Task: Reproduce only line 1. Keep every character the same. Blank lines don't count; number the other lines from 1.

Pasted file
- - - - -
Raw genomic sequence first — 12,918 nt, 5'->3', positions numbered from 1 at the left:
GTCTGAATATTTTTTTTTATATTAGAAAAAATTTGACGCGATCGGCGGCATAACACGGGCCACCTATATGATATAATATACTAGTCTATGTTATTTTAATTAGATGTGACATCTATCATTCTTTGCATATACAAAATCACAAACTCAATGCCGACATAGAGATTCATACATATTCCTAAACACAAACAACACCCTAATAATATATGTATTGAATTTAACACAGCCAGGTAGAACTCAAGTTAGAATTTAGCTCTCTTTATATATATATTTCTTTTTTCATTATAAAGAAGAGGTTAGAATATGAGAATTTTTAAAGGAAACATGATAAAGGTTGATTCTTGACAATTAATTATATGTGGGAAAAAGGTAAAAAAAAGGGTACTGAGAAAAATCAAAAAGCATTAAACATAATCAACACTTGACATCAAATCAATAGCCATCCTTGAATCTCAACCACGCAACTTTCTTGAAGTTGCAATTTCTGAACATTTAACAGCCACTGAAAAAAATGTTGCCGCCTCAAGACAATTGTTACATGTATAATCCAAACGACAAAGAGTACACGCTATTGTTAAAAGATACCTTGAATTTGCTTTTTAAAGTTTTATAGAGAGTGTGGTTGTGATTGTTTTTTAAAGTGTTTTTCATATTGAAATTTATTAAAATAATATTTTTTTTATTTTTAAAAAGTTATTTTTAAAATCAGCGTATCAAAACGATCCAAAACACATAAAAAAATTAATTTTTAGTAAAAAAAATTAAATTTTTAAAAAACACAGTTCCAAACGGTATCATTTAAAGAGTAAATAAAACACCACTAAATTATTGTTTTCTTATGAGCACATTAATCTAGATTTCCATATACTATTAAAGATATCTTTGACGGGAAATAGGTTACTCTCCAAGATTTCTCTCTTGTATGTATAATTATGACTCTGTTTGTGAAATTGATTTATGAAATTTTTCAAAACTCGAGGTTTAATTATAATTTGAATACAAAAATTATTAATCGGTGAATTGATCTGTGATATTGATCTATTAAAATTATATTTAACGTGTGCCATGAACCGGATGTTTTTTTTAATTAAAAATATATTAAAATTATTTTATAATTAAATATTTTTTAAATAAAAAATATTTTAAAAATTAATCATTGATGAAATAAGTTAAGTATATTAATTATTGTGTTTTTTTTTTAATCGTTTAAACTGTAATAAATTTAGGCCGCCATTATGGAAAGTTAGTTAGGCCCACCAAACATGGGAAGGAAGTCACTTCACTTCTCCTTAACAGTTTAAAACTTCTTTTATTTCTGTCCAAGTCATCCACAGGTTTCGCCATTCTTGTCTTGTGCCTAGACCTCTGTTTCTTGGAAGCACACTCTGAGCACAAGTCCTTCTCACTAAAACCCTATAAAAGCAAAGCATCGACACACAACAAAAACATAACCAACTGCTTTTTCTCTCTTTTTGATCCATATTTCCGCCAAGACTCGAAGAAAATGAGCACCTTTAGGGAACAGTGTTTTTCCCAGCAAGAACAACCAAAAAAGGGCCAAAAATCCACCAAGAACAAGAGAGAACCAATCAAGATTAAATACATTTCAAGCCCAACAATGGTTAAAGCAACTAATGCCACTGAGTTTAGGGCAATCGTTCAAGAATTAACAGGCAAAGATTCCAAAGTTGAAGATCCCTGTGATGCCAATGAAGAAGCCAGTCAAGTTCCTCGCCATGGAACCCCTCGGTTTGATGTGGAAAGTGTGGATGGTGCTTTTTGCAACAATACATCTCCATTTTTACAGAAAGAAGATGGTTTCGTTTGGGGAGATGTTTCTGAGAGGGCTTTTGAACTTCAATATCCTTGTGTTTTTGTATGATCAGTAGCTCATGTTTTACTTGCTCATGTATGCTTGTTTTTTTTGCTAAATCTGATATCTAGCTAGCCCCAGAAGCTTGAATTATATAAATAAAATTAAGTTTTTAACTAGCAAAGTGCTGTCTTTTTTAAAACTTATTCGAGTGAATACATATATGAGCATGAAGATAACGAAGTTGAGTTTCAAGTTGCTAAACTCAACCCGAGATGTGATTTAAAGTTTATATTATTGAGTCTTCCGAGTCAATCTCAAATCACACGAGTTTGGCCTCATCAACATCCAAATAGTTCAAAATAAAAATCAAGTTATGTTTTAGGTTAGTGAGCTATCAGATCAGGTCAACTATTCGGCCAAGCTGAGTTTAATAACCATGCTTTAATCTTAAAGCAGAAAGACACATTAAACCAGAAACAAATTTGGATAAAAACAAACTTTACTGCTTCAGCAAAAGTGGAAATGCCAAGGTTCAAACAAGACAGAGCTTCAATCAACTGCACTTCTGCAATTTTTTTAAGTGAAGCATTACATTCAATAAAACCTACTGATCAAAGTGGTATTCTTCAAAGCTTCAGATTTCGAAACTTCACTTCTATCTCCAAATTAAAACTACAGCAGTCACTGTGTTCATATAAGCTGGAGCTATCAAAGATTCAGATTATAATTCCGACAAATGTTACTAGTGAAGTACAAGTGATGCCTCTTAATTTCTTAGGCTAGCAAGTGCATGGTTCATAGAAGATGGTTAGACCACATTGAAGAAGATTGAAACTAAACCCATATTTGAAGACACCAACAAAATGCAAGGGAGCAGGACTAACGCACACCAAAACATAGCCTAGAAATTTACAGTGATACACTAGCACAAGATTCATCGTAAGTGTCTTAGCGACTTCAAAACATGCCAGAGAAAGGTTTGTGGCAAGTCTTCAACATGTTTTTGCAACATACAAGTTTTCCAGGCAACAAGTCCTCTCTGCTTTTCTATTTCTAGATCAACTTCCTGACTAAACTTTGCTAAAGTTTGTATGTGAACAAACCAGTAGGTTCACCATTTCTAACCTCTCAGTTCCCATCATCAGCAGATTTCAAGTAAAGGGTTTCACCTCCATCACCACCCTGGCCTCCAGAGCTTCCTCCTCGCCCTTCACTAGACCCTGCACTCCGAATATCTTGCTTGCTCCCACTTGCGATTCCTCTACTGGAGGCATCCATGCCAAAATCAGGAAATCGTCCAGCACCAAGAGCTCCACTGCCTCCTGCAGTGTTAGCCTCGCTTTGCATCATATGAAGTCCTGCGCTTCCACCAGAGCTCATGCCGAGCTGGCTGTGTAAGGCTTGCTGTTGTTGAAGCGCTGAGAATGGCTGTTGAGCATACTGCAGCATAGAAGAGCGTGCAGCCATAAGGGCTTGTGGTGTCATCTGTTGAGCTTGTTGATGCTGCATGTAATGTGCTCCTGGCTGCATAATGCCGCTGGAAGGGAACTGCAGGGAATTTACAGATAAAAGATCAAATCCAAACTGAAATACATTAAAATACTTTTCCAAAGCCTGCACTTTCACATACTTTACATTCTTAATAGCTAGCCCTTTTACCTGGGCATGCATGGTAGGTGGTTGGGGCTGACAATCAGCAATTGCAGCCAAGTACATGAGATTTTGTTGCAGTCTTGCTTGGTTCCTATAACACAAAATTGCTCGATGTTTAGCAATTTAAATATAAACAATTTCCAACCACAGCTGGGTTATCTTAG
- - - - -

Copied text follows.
Raw genomic sequence first — 12,918 nt, 5'->3', positions numbered from 1 at the left: